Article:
Saturday, November 10, 2012

Visualizing Order of Operations

This year my Grade 7s came in to my class with some missing prerequisite skills. Half of them started the year not knowing integers or order of operations or how to calculate simple fractions and percents, which are all supposed to be prerequisite knowledge for Grade 7 at our school. So, (although I did go back and fill in those gaps more or less,) teaching them algebra skills on top of this shaky foundation has been a new challenge.

At some point, I realized that it was difficult for these kids to look at a formula (in simple algebraic evaluation, for example) and to visualize what operations need to happen first, second, third, etc. They know the rules for PEMDAS, but it is just hard for them to always do it consistently. So, I came up with a trick of teaching kids to circle the operations in the given exercises in a layered manner, so that they can train their eyes to look for the operations, rather than to look at the equation from left to right.

Something like:

My special ed helper agrees that this is really helpful for them to visualize the rules. My only frustration is that they don't do this consistently because they still think they can just see it all in their heads, and in doing so they end up missing an extra negative sign here and there and throwing off the entire answer.

Anyway, I think the same trick can be used with certain types of equations to help kids see the layering and the process of peeling away the onion.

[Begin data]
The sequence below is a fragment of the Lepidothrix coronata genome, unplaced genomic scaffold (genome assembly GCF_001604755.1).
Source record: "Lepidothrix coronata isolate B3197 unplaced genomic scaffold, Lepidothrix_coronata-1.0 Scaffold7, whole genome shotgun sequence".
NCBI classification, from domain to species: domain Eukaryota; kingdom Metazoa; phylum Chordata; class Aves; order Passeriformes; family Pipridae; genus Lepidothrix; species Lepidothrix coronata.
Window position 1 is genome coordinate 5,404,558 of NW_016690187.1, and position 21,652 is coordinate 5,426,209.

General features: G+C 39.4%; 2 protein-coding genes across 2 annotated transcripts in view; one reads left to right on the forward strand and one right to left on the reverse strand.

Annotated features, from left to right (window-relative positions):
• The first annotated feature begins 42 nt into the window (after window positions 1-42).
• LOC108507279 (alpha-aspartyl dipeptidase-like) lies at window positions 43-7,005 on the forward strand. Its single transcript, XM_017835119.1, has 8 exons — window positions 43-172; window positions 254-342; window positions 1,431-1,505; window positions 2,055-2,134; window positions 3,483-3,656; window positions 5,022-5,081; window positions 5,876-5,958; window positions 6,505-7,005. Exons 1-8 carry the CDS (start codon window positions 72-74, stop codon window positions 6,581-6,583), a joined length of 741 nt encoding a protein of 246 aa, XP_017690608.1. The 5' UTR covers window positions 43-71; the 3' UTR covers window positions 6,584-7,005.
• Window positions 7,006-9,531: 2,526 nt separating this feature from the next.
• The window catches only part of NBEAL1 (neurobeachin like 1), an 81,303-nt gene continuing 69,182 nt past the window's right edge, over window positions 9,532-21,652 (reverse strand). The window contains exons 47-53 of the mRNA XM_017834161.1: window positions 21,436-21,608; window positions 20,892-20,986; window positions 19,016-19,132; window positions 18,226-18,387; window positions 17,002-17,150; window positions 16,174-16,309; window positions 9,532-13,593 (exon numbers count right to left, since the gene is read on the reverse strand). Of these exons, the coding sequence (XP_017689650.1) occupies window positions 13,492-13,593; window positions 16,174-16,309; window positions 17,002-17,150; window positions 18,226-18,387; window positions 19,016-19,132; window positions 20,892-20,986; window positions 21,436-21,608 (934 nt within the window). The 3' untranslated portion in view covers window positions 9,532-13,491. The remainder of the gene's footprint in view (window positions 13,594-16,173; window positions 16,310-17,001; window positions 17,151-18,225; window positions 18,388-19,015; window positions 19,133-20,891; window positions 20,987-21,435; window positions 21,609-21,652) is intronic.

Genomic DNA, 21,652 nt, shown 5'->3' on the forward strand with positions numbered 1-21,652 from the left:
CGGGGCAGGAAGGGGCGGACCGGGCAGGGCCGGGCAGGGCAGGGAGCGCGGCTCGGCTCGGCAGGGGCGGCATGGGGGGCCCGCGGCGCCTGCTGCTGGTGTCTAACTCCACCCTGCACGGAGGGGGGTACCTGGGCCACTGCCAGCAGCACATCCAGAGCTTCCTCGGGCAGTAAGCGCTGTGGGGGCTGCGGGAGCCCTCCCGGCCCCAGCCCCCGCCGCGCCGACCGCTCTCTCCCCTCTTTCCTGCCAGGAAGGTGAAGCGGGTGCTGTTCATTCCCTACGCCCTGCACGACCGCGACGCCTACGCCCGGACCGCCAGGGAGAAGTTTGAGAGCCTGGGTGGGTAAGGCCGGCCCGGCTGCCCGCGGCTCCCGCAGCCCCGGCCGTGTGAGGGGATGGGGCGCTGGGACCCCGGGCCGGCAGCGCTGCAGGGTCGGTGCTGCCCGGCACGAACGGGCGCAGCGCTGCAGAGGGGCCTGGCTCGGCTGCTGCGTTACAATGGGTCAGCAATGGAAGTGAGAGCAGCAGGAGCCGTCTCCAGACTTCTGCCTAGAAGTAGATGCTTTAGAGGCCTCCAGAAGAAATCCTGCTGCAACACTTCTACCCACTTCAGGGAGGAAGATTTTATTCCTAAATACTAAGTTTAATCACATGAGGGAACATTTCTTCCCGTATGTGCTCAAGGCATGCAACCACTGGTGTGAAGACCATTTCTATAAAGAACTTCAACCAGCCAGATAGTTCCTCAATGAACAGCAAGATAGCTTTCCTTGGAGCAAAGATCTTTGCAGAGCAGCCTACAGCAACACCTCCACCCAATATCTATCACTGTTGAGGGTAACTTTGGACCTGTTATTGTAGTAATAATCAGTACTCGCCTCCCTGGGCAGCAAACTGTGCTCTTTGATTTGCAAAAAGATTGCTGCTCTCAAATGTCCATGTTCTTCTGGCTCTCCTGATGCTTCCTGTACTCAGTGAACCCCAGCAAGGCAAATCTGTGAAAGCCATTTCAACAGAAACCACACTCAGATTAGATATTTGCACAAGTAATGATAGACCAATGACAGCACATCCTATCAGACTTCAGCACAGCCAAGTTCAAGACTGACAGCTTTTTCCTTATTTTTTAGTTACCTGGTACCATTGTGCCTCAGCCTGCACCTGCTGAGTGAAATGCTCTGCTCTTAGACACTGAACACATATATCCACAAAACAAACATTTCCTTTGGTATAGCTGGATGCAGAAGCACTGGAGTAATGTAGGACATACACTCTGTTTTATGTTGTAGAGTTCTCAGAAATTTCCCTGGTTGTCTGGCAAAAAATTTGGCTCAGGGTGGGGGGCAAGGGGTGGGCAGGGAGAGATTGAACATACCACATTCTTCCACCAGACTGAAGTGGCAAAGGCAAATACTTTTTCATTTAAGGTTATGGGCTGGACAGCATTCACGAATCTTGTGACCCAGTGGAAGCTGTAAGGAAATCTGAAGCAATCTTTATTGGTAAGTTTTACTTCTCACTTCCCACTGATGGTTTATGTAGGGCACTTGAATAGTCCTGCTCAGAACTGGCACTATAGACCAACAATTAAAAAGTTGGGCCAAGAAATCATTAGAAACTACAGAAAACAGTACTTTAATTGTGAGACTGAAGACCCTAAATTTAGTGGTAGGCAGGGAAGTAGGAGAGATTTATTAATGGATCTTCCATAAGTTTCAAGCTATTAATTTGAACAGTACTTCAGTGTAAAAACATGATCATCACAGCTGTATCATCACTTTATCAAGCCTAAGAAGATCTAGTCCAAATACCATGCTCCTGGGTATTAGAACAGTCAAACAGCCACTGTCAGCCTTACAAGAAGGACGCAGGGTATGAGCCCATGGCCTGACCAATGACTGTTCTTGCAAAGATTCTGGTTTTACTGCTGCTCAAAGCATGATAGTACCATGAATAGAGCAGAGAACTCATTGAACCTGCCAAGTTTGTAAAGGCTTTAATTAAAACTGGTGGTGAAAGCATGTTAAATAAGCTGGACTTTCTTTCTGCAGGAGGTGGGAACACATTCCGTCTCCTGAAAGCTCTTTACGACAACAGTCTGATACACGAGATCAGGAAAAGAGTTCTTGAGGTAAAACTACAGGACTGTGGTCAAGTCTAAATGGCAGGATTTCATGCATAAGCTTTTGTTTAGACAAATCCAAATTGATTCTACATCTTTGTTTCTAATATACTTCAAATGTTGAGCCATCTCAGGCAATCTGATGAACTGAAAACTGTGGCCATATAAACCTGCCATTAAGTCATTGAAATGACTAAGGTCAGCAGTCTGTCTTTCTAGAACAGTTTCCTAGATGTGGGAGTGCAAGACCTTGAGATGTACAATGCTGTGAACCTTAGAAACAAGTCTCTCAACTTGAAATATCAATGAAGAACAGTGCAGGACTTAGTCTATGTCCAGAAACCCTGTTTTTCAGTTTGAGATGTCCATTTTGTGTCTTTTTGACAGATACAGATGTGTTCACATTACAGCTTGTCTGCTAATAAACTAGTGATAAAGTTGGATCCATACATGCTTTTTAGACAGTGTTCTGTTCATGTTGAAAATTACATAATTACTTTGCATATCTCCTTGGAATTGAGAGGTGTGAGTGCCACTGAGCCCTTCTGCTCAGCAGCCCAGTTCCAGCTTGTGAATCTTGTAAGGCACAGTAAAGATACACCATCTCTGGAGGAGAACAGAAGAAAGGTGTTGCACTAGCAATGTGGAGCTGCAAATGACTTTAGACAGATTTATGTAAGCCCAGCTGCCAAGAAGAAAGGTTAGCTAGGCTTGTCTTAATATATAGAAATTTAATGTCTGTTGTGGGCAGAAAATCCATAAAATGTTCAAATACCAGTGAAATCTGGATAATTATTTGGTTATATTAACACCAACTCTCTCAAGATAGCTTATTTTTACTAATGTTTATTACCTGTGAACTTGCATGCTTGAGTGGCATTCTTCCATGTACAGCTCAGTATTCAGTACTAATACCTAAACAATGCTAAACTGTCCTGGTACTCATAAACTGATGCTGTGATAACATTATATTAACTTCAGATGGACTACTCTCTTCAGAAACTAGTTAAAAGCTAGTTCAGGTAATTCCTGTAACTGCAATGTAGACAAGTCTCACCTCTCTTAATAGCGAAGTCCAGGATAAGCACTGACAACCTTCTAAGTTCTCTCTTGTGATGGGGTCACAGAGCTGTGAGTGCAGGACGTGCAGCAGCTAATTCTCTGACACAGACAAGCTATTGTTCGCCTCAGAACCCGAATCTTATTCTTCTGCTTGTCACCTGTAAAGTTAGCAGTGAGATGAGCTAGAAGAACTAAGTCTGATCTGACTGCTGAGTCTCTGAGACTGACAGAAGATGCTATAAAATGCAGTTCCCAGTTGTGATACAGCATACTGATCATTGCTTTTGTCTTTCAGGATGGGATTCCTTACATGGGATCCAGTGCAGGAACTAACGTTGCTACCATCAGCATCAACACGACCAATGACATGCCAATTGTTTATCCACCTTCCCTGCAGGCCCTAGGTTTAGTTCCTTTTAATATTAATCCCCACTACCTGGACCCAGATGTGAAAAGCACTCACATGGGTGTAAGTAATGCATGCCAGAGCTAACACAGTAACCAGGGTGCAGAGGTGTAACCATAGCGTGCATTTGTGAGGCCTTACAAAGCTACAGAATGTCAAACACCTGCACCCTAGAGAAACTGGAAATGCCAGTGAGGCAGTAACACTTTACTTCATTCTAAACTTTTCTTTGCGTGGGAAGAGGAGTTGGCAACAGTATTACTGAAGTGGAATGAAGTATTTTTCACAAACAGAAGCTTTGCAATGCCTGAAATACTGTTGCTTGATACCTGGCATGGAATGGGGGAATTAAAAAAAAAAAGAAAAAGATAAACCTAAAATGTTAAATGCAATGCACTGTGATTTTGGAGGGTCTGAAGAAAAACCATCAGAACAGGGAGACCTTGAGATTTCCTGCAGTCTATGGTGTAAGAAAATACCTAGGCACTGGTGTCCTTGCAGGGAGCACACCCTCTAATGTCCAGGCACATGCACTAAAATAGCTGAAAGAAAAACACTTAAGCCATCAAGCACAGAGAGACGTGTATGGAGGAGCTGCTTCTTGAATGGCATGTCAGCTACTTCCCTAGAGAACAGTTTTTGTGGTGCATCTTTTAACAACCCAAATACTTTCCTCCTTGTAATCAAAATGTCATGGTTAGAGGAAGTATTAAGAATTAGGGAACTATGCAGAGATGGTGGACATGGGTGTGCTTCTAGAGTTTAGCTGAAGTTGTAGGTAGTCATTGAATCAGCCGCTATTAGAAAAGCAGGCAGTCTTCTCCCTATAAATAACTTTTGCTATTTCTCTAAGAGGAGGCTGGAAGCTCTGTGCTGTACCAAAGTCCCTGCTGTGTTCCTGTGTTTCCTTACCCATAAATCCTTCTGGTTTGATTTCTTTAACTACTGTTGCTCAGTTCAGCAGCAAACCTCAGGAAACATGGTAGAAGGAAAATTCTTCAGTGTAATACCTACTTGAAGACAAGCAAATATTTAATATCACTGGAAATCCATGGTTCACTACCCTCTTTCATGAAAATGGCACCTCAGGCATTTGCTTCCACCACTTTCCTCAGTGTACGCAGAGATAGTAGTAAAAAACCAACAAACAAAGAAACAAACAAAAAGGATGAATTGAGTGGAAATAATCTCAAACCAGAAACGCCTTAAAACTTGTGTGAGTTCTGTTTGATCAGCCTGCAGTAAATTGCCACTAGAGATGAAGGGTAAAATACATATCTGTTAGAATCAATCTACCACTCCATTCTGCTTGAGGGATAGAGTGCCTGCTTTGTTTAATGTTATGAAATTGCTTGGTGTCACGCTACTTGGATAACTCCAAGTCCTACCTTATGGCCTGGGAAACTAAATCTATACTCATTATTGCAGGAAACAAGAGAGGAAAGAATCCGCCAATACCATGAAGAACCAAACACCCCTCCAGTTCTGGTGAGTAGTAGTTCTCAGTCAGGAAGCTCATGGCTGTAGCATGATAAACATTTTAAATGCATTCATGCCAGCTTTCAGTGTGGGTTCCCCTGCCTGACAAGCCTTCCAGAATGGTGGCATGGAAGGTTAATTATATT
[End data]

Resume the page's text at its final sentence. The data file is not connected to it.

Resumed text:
So, this is what I'll focus on for the next couple of weeks, to see if it can help solidify their foundation with this type of layered equation. (They're pretty OK with the ones with x's on both sides, since we had started off with doing balance visualization and crossing out shapes.) Basically, anything that can help them sink their teeth into abstract representation is worth a try for me. Any other ideas on how I can help these kids?


  1. Truth be told, your onion peeling method is rather innovative and original. Peace.

  2. I like it! Kinda reminds me of this applet:

    Instead of drawing a circle around each 'layer', you cover it up, so the equation above becomes █ - 8 = 35 so █ = 43 or (5x^2 + 6)/2 = 43

    Then you go on to the next layer. I always liked the idea because you are focusing specifically on order of operations. I've never tried it though, because I thought it may cause problems when you have unknowns on both sides. Tbh, your way may well be better, since you can see how the whole equation is broken down in a single line, but I do like that you get instant feedback on the app if it's right or not.